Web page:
VII. C ONCLUSION This paper has presented a novel design approach for divid- ing bulky grids into adaptive self-adequate microgrids. The proposed dynamic microgrid paradigm ensures self-adequacy at all times, taking into consideration the stochastic nature of loads and renewable-based DGs. An appropriate num- ber of isolation switches are allocated in order to allow the constructed microgrids to island during contingencies while supplying their loads; this feature improves reliability and prevents the spread of disturbances. The use of the pro- posed paradigm results in constructed microgrids that have clearly defined electrical borders, islanding capability (isola- tion switches and self-adequacy at all times), and single-entity controllability. None of these properties can be achieved based on the previously proposed static boundary paradigm. An addi- tional benefit is that adaptive self-adequate microgrids also provide a more suitable environment for the application of smart grid features such as self-healing. The results of this paper clearly demonstrate the superiority of the proposed dynamic boundary technique compared to the static boundary paradigm described in the literature. A PPENDIX A. Johnson SB PDF A Johnson distribution is a four-parameter distribution that is related to a normal distribution through a transformation
This article has been accepted for inclusion in a future issue of this journal. Content is final as presented, with the exception of pagination. NASSAR AND SALAMA: ADAPTIVE SELF-ADEQUATE MICROGRIDS USING DYNAMIC BOUNDARIES 9 Fig. 13. Johnson SB PDFs for a variety of parameters. (bounded transformation for Johnson SB) [ 18 ]. Because it has four parameters ( δ , λ , γ , ζ ), this distribution is very flexible for fitting empirical data. A Johnson SB PDF is expressed as follows: ⎧ ⎪ ⎪ ⎨ ⎪ ⎪ ⎩ f ( x ) = δ λ √ 2 π z ( 1 − z ) e − 1 2 γ + δ ln z 1 − z 2 ζ ≤ x ≤ ζ + λ z = x − ζ λ (7) where δ , γ are shape parameters; ζ is a location parameter; and λ is a scale parameter. Fig. 13 shows Johnson SB PDFs for differently shaped parameters. As can be seen from the figure, a Johnson SB has a high degree of flexibility for fitting a variety of empirical data shapes. B. Computational Time The algorithms were simulated using CPU with the follow- ing specifications: Intel core i7 860 @ 2.8 GHz, 64 bit, and 8 GB RAM. The total run time was found to be 54381.822 s (15.106 h). R EFERENCES  Q. Fu, “Modeling, analyses and assessment of microgrids consider- ing high renewable energy penetration,” Ph.D. dissertation, Dept. Elect. Eng., Wisconsin-Milwaukee Univ., Milwaukee, WI, USA, 2013.  M. Smith and D. Ton, “Key connections: The U.S. Department of Energy’s microgrid initiative,” IEEE Power Energy Mag. , vol. 11, no. 4, pp. 22–27, Aug. 2013.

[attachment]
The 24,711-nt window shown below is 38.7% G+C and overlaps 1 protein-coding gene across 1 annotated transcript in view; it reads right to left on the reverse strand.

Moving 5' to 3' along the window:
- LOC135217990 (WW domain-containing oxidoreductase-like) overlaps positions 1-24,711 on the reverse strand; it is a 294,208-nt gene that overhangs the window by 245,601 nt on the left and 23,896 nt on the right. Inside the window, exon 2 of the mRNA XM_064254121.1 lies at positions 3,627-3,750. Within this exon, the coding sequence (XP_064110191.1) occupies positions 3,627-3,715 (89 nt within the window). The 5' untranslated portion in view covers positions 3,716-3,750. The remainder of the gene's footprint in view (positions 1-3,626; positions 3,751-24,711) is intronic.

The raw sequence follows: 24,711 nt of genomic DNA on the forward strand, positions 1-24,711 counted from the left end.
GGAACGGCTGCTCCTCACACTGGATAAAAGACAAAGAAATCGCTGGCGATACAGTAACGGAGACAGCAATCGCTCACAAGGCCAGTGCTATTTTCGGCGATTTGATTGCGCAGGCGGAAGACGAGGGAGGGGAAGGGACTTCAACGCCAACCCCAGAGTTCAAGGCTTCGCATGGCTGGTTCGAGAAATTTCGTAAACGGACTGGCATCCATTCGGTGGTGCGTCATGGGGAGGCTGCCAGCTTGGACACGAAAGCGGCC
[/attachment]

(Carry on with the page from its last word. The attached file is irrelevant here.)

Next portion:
- Fall '10